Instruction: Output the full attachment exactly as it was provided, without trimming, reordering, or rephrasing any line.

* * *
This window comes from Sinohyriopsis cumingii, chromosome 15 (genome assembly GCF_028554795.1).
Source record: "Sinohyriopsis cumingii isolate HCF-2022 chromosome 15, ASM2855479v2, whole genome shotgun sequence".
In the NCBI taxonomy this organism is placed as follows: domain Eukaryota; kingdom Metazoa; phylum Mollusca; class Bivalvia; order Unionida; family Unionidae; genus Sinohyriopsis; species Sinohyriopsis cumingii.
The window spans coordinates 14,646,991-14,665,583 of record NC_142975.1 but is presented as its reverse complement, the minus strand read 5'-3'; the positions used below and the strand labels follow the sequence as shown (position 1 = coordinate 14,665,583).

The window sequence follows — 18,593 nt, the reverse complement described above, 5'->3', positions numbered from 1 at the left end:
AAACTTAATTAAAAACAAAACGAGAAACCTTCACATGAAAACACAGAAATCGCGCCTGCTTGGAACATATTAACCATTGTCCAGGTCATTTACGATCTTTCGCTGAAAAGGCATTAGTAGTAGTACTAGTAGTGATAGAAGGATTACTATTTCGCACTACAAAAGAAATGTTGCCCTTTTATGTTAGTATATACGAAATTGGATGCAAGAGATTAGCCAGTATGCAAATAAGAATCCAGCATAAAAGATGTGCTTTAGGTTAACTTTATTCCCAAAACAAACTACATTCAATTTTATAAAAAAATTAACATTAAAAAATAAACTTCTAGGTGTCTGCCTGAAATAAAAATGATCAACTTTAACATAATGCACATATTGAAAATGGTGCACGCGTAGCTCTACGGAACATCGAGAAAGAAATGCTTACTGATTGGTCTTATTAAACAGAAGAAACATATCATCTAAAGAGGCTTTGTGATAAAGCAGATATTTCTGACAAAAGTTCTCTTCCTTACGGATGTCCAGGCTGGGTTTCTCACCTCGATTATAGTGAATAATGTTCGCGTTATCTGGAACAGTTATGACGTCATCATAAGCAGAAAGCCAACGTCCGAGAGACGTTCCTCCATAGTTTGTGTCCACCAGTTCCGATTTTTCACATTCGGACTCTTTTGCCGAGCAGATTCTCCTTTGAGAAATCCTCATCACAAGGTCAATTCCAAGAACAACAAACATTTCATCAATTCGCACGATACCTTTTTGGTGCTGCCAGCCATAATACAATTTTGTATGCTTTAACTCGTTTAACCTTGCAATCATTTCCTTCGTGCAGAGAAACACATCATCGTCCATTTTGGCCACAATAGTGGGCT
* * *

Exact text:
This window comes from Sinohyriopsis cumingii, chromosome 15 (genome assembly GCF_028554795.1).
Source record: "Sinohyriopsis cumingii isolate HCF-2022 chromosome 15, ASM2855479v2, whole genome shotgun sequence".
In the NCBI taxonomy this organism is placed as follows: domain Eukaryota; kingdom Metazoa; phylum Mollusca; class Bivalvia; order Unionida; family Unionidae; genus Sinohyriopsis; species Sinohyriopsis cumingii.
The window spans coordinates 14,646,991-14,665,583 of record NC_142975.1 but is presented as its reverse complement, the minus strand read 5'-3'; the positions used below and the strand labels follow the sequence as shown (position 1 = coordinate 14,665,583).

The window sequence follows — 18,593 nt, the reverse complement described above, 5'->3', positions numbered from 1 at the left end:
AAACTTAATTAAAAACAAAACGAGAAACCTTCACATGAAAACACAGAAATCGCGCCTGCTTGGAACATATTAACCATTGTCCAGGTCATTTACGATCTTTCGCTGAAAAGGCATTAGTAGTAGTACTAGTAGTGATAGAAGGATTACTATTTCGCACTACAAAAGAAATGTTGCCCTTTTATGTTAGTATATACGAAATTGGATGCAAGAGATTAGCCAGTATGCAAATAAGAATCCAGCATAAAAGATGTGCTTTAGGTTAACTTTATTCCCAAAACAAACTACATTCAATTTTATAAAAAAATTAACATTAAAAAATAAACTTCTAGGTGTCTGCCTGAAATAAAAATGATCAACTTTAACATAATGCACATATTGAAAATGGTGCACGCGTAGCTCTACGGAACATCGAGAAAGAAATGCTTACTGATTGGTCTTATTAAACAGAAGAAACATATCATCTAAAGAGGCTTTGTGATAAAGCAGATATTTCTGACAAAAGTTCTCTTCCTTACGGATGTCCAGGCTGGGTTTCTCACCTCGATTATAGTGAATAATGTTCGCGTTATCTGGAACAGTTATGACGTCATCATAAGCAGAAAGCCAACGTCCGAGAGACGTTCCTCCATAGTTTGTGTCCACCAGTTCCGATTTTTCACATTCGGACTCTTTTGCCGAGCAGATTCTCCTTTGAGAAATCCTCATCACAAGGTCAATTCCAAGAACAACAAACATTTCATCAATTCGCACGATACCTTTTTGGTGCTGCCAGCCATAATACAATTTTGTATGCTTTAACTCGTTTAACCTTGCAATCATTTCCTTCGTGCAGAGAAACACATCATCGTCCATTTTGGCCACAATAGTGGGCT